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CITIES OF THE SILK ROAD
A SPACE-AGE SEARCH FOR RELICS OF EURASIA'S DISTANT PAST
The ruins of Subashi, at the edge of the Taklamakan Desert.
|In 1992 I
joined a China Exploration and Research Society project
to use radar remote sensing to look for lost cities under
the sands of the Taklamakan Desert in northwest China.
Key to the project is a revolutionary remote sensing
device called SIR-C. Carried by Space Shuttle Endeavor in
two 1994 flights, SIR-C has the potential to reveal
man-made artifacts hidden for two thousand years beneath
desert sands. Since 1994 I have spent many hours in the
computer labs of NASA's Jet Propulsion Laboratory,
processing and enhancing SIR-C radar images of the
Taklamakan, identifying unnatural-looking features that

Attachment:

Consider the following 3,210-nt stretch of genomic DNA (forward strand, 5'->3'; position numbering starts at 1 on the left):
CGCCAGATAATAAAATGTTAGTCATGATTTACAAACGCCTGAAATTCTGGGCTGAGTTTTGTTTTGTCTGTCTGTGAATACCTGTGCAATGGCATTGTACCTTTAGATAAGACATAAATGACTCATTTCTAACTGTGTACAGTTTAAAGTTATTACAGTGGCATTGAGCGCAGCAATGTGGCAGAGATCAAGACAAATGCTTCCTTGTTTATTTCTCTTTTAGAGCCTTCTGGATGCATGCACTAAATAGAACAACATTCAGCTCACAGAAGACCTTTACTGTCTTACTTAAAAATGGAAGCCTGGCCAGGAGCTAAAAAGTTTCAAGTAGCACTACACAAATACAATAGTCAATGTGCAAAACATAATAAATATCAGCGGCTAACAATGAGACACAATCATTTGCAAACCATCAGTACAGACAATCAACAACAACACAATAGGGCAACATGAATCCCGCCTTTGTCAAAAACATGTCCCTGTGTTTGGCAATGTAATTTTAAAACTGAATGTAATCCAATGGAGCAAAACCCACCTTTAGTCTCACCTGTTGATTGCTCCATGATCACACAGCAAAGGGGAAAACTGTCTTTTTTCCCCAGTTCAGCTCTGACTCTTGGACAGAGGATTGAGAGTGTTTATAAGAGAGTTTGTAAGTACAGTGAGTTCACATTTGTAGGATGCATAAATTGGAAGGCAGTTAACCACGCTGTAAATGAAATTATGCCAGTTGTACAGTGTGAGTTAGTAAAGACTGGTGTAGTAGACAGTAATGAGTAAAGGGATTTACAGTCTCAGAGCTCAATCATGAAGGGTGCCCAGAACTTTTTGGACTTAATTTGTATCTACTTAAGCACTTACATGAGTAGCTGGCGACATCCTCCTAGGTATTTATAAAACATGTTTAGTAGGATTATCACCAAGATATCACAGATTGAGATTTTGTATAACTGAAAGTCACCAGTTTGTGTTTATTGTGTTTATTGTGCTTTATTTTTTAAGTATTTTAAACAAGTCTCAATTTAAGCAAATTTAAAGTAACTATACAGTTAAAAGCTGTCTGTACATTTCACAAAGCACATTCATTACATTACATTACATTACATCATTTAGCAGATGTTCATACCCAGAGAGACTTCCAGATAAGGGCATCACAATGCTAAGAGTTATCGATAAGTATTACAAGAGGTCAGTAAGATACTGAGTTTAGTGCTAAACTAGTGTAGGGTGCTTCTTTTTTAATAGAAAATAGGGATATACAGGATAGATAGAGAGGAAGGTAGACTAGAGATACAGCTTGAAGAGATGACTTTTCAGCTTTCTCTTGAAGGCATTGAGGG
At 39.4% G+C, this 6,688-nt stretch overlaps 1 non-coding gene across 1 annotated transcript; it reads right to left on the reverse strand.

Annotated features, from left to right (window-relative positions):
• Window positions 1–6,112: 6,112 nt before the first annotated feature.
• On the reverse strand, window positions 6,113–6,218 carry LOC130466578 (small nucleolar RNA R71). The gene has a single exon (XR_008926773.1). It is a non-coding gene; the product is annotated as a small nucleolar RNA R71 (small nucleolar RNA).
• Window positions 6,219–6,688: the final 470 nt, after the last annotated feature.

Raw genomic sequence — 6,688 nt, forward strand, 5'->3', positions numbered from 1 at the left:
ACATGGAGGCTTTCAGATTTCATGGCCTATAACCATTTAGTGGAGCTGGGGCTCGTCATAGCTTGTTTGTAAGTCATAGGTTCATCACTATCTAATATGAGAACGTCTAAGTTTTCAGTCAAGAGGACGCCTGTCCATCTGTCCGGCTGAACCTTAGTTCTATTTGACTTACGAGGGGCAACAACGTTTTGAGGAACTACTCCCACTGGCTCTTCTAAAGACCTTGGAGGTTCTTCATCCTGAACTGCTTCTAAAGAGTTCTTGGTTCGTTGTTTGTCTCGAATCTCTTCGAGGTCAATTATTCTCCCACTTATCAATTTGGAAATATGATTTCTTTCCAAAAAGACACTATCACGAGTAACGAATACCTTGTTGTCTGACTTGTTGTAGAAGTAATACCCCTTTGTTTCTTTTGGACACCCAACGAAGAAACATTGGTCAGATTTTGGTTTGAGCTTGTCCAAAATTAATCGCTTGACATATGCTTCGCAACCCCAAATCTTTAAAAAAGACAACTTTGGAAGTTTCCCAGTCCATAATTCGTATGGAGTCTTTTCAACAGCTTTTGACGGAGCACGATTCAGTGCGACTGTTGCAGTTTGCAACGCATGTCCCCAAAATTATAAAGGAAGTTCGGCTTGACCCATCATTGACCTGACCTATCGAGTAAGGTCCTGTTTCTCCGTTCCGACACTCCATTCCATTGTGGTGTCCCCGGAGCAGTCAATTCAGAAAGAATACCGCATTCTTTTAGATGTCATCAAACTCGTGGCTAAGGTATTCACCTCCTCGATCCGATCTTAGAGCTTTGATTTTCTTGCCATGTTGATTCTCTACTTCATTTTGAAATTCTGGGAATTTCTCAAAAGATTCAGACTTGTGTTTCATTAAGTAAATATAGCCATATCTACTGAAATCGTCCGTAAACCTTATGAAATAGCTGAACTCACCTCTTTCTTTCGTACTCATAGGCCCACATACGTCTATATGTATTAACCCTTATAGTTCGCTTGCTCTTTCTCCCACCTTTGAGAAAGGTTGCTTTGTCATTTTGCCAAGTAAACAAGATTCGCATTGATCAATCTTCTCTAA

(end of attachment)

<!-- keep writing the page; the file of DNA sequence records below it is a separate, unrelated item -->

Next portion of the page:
hint at the presence of man.
In 1997 CERS shifted its focus to wildlife programs, leaving the Silk Road project high and dry. At that time I met an American archeologist named Adam Kessler whose lifelong passion has been to investigate China's ancient world. He was looking for people to help him form the Eurasian Origins Foundation, a non-profit organization dedicated to researching early civilizations on the Eurasian continent. Together we are seeking funding for a joint American-Chinese expedition into the "deep desert" of the Taklamakan to ground truth SIR-C images and possibly discover previously unknown archeological sites. Ruins discovered elsewhere in the Tarim Basin have produced artifacts such as tombs, temples, frescoes, statues, and scrolls--crucial clues that allow us to track migration of peoples and ideas across Eurasia.